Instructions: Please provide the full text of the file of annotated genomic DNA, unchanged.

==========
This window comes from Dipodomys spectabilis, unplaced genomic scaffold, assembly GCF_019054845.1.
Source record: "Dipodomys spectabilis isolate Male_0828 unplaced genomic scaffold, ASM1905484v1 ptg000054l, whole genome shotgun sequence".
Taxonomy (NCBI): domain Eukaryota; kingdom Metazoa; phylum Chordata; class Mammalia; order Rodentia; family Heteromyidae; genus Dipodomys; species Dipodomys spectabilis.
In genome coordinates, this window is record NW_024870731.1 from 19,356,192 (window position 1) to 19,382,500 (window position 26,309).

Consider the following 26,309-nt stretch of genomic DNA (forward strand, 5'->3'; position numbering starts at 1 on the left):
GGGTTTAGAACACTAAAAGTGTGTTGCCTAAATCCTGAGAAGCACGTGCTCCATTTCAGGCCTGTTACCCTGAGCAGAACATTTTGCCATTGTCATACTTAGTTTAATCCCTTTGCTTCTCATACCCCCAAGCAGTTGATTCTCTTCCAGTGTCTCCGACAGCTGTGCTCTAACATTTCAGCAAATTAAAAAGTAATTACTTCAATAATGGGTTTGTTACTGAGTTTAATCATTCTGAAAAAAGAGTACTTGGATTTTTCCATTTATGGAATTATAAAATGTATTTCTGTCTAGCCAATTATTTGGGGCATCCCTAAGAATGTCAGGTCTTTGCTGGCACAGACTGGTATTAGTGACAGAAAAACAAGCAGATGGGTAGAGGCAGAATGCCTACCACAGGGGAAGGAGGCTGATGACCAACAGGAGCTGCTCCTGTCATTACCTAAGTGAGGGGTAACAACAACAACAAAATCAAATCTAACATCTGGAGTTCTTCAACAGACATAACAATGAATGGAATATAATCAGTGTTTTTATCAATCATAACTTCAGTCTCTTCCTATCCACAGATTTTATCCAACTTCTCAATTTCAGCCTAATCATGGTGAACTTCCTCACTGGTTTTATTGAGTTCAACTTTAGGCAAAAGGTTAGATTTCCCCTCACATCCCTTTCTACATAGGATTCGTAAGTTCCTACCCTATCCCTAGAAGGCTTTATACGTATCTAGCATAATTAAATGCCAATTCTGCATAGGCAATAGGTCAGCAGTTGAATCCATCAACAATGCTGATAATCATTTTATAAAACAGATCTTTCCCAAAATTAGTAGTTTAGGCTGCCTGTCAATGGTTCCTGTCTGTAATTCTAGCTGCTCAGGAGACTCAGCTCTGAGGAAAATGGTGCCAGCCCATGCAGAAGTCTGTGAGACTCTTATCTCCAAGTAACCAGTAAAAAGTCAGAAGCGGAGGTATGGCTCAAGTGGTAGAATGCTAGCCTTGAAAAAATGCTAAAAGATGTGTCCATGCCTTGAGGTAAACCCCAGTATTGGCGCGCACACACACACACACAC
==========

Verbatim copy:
This window comes from Dipodomys spectabilis, unplaced genomic scaffold, assembly GCF_019054845.1.
Source record: "Dipodomys spectabilis isolate Male_0828 unplaced genomic scaffold, ASM1905484v1 ptg000054l, whole genome shotgun sequence".
Taxonomy (NCBI): domain Eukaryota; kingdom Metazoa; phylum Chordata; class Mammalia; order Rodentia; family Heteromyidae; genus Dipodomys; species Dipodomys spectabilis.
In genome coordinates, this window is record NW_024870731.1 from 19,356,192 (window position 1) to 19,382,500 (window position 26,309).

Consider the following 26,309-nt stretch of genomic DNA (forward strand, 5'->3'; position numbering starts at 1 on the left):
GGGTTTAGAACACTAAAAGTGTGTTGCCTAAATCCTGAGAAGCACGTGCTCCATTTCAGGCCTGTTACCCTGAGCAGAACATTTTGCCATTGTCATACTTAGTTTAATCCCTTTGCTTCTCATACCCCCAAGCAGTTGATTCTCTTCCAGTGTCTCCGACAGCTGTGCTCTAACATTTCAGCAAATTAAAAAGTAATTACTTCAATAATGGGTTTGTTACTGAGTTTAATCATTCTGAAAAAAGAGTACTTGGATTTTTCCATTTATGGAATTATAAAATGTATTTCTGTCTAGCCAATTATTTGGGGCATCCCTAAGAATGTCAGGTCTTTGCTGGCACAGACTGGTATTAGTGACAGAAAAACAAGCAGATGGGTAGAGGCAGAATGCCTACCACAGGGGAAGGAGGCTGATGACCAACAGGAGCTGCTCCTGTCATTACCTAAGTGAGGGGTAACAACAACAACAAAATCAAATCTAACATCTGGAGTTCTTCAACAGACATAACAATGAATGGAATATAATCAGTGTTTTTATCAATCATAACTTCAGTCTCTTCCTATCCACAGATTTTATCCAACTTCTCAATTTCAGCCTAATCATGGTGAACTTCCTCACTGGTTTTATTGAGTTCAACTTTAGGCAAAAGGTTAGATTTCCCCTCACATCCCTTTCTACATAGGATTCGTAAGTTCCTACCCTATCCCTAGAAGGCTTTATACGTATCTAGCATAATTAAATGCCAATTCTGCATAGGCAATAGGTCAGCAGTTGAATCCATCAACAATGCTGATAATCATTTTATAAAACAGATCTTTCCCAAAATTAGTAGTTTAGGCTGCCTGTCAATGGTTCCTGTCTGTAATTCTAGCTGCTCAGGAGACTCAGCTCTGAGGAAAATGGTGCCAGCCCATGCAGAAGTCTGTGAGACTCTTATCTCCAAGTAACCAGTAAAAAGTCAGAAGCGGAGGTATGGCTCAAGTGGTAGAATGCTAGCCTTGAAAAAATGCTAAAAGATGTGTCCATGCCTTGAGGTAAACCCCAGTATTGGCGCGCACACACACACACACAC